BERLIN, Germany, Mar 4 – Germany’s second biggest party will announce Sunday the result of their members’ high-stakes vote on whether to join Chancellor Angela Merkel’s coalition, a decision that will determine her future after five months of political stalemate.
The leadership of the centre-left Social Democratic Party (SPD) hammered out a hard-fought deal with Merkel’s conservative bloc in February.
But with the SPD bitterly divided internally over its way forward following abysmal election results in September, it had also promised its more than 460,000 card holders the final say on the accord.
If the rank-and-file of the 153-year-old labour party gives the thumbs up, Merkel could launch her fourth government by mid-March.
If they torpedo the deal, Europe’s biggest economy faces snap elections that could hasten an end to Merkel’s leadership after 12 years in power.
The SPD’s leadership is appealing to members’ sense of responsibility to voters as it urges them to approve the coalition deal.
Party chiefs also argue that they have wrested a maximum amount of concessions from the conservatives, including control over the crucial finance and foreign ministries.
A survey published by YouGov in the final days of the voting, which began on February 20 and closed Friday, suggested that the yes camp is slightly ahead, with 56 percent of SPD supporters among the public backing a new partnership with Merkel.
It is not clear whether card-carrying SPD members are equally open to the deal.
Top SPD politicians including Foreign Minister Sigmar Gabriel have also voiced confidence that members will plump for a new round in government.
But the SPD’s young members have spearheaded a rebellion, with the party’s youth wing leader criss-crossing the country over the last weeks making an impassioned case against the coalition.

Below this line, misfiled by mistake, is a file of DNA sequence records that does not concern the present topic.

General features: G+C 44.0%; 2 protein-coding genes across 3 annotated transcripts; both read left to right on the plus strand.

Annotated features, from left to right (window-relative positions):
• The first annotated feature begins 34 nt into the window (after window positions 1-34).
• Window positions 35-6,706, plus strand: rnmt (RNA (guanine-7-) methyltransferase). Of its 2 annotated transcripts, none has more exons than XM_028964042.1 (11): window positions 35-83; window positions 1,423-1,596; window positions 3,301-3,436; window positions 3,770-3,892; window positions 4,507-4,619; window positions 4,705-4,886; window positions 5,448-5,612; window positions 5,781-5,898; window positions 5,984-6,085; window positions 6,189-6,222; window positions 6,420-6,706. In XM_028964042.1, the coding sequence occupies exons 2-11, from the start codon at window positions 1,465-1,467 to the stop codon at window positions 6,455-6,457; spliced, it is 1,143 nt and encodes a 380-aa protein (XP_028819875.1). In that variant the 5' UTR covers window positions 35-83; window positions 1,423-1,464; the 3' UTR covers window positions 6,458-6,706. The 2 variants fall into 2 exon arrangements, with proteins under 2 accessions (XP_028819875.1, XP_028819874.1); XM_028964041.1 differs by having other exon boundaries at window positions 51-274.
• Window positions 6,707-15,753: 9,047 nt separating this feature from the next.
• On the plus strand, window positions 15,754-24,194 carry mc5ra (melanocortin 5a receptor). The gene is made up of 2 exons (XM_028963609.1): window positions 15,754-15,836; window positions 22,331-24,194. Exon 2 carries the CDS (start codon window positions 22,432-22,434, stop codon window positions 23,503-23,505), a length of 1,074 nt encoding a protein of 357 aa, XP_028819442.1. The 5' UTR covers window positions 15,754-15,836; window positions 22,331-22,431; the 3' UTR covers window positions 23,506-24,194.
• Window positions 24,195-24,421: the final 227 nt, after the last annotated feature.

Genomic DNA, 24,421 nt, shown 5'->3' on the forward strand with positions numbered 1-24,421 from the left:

They argue that governing for another four years under Merkel’s shadow would sound the death knell for the party.
– Renewal process –
Walking away from Merkel and her Christian Democratic Union party is, however, not without risks for the SPD — especially if the veteran leader keeps to her preferred option of calling snap elections as opposed to pursuing a never-before-tried minority government.
Latest polls show that the SPD’s support has further plunged, reaching as low as 16 percent — on par with the far-right AfD, whose anti-immigration campaign platform captured the votes of Germans unsettled by the arrival of more than a million asylum seekers since 2015.
Spiegel weekly noted that the poor figures have “terrified many” in the SPD and could spur them to go for the lesser evil of joining forces with Merkel again.
If the yes-sayers carry the day, it will likely be a rockier term ahead for Merkel, as the two coalition partners would have only a slim 56 percent (399 out of total 709) of seats in parliament, far down from the crushing majority they enjoyed in the previous four years.
In a sign of the reluctant collaboration, the two sides have agreed on a clause to review their cooperation in two years.
Merkel, once the seemingly invincible leader of her party and the nation, is believed to be in the twilight of her reign as she is weakened by her protracted struggle to put together a viable coalition.
For the chancellor, who is under pressure within her party to rejuvenate her ranks, the clock is essentially ticking to groom her successor.
At a congress this week, her party formally appointed its new general secretary, Annegret Kramp-Karrenbauer, tapped by Merkel to kickstart the renewal process.